Carson Palmer Wants Off Cincinnati Bengals in the Worst Way

Deborah HortonContributor IMarch 2, 2011

Carson Palmer
Carson PalmerMatthew Stockman/Getty Images

Carson Palmer had already made it plain to the Bengals that he wanted out. He told them he wanted a trade.

In January, Bengals owner Mike Brown flatly refused, saying that Palmer was crucial to the team's plans.

Palmer is now ready to quit football entirely to get off the Bengals.

Palmer obviously feels the situation with the Bengals is completely unworkable. He does not think that going back is an option whatsoever.

This week, it was reported that Palmer stated he was confident he would never set foot in Paul Brown Stadium again. Palmer made it clear that he has plenty of money in the bank (a reported $80 million) and can live quite comfortably on it for the rest of his life.

He also made it clear that he does not need to play football anymore for the money. He now plays only for the love of playing and wanting to win. So, his fight with the Bengals isn't over money. It's because he honestly feels that for whatever reasons—and I am sure there are MANY—he can no longer play for them.

Palmer himself has not said a word to the media directly. He stated his case to the Bengals and they countered with a flat "no way" to the trade request.

His agent David Dunn released a statement saying, "Because of the lack of success that Carson and the Bengals have experienced together, Carson strongly feels that a separation between him and the Bengals would be in the best interest of both parties." Palmer wants out and apparently he will do whatever he has to in order to get out.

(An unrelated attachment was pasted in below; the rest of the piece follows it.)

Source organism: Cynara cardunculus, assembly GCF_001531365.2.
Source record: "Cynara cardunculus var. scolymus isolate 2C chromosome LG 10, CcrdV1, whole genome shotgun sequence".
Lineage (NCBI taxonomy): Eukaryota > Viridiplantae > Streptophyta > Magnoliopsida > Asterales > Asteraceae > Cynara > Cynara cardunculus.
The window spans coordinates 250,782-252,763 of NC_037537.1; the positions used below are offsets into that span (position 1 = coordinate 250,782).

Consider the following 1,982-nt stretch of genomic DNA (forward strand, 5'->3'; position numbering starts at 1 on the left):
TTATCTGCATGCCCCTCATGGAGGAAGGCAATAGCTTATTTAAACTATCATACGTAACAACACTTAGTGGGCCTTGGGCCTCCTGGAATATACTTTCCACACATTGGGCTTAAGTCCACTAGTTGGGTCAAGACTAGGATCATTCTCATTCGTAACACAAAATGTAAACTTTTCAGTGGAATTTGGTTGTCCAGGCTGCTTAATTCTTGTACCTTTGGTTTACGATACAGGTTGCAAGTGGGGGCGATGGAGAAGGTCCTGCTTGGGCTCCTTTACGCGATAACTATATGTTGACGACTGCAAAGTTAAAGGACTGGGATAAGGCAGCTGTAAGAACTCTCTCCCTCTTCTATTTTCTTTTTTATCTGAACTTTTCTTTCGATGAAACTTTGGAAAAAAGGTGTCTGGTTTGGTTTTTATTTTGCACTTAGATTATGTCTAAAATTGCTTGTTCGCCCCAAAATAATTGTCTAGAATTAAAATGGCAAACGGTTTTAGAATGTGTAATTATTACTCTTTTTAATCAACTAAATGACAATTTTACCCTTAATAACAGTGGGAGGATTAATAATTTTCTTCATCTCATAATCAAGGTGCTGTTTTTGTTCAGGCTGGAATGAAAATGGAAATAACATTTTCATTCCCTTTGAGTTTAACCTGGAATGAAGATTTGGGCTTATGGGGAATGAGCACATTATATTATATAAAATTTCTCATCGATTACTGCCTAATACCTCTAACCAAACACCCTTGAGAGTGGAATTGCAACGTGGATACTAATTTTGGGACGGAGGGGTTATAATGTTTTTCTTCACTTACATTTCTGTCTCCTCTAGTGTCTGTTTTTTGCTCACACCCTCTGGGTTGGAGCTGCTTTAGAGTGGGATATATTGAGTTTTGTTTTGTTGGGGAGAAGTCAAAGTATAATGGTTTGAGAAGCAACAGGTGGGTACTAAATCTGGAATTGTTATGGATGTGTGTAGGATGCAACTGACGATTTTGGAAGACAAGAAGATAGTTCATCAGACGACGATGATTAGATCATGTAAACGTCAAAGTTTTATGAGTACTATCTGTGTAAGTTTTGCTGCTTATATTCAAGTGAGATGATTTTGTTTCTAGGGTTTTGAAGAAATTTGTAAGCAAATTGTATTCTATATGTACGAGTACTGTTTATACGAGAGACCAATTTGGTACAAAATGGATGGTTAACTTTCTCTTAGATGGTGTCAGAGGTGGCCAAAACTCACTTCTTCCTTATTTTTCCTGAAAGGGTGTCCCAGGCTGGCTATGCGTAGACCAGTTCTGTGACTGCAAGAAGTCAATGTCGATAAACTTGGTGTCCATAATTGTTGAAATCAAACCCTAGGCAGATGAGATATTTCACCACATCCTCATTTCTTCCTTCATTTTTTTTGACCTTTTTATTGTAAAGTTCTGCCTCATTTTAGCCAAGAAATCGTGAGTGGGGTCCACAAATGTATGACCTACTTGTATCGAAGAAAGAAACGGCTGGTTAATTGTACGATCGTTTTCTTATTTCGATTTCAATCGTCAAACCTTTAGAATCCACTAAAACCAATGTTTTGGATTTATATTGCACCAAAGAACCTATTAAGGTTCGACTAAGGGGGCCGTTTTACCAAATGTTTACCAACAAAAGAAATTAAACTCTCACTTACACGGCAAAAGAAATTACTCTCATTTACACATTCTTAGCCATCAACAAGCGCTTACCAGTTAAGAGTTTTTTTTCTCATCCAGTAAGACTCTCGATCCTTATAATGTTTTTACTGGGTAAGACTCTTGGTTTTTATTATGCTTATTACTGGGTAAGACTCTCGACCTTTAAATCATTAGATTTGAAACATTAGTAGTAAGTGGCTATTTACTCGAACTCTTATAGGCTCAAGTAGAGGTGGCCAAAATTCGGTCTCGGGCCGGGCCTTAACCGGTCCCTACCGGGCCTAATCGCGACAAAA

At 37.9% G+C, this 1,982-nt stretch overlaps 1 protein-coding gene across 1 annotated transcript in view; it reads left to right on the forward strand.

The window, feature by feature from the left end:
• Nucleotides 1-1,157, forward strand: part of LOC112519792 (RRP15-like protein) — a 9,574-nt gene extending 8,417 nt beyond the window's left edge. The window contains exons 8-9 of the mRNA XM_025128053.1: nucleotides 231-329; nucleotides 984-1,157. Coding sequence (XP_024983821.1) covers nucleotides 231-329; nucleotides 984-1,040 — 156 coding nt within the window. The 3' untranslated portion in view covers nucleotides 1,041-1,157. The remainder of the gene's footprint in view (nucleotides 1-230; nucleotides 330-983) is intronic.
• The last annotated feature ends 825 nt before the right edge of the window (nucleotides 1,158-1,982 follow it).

Palmer was the overall first pick in 2003 and he led the Bengals to the playoffs in 2005 and 2009, which are their only winning records in the past 20 years. Palmer has battled through knee and elbow injuries while playing for the Bengals. He had an abysmal 2010, as did the Bengals. Terrell Owens blamed everyone in the Bengals organization for the poor showing except himself.

There is always more to a story, but for this one I think it's a combination of too many chiefs, too much constant whining and nagging from overrated receivers, some behind-the-scenes things going on with management and not enough on-the-field decisions being made by Palmer himself. Regardless, Palmer is done with the Bengals—that is all but certain.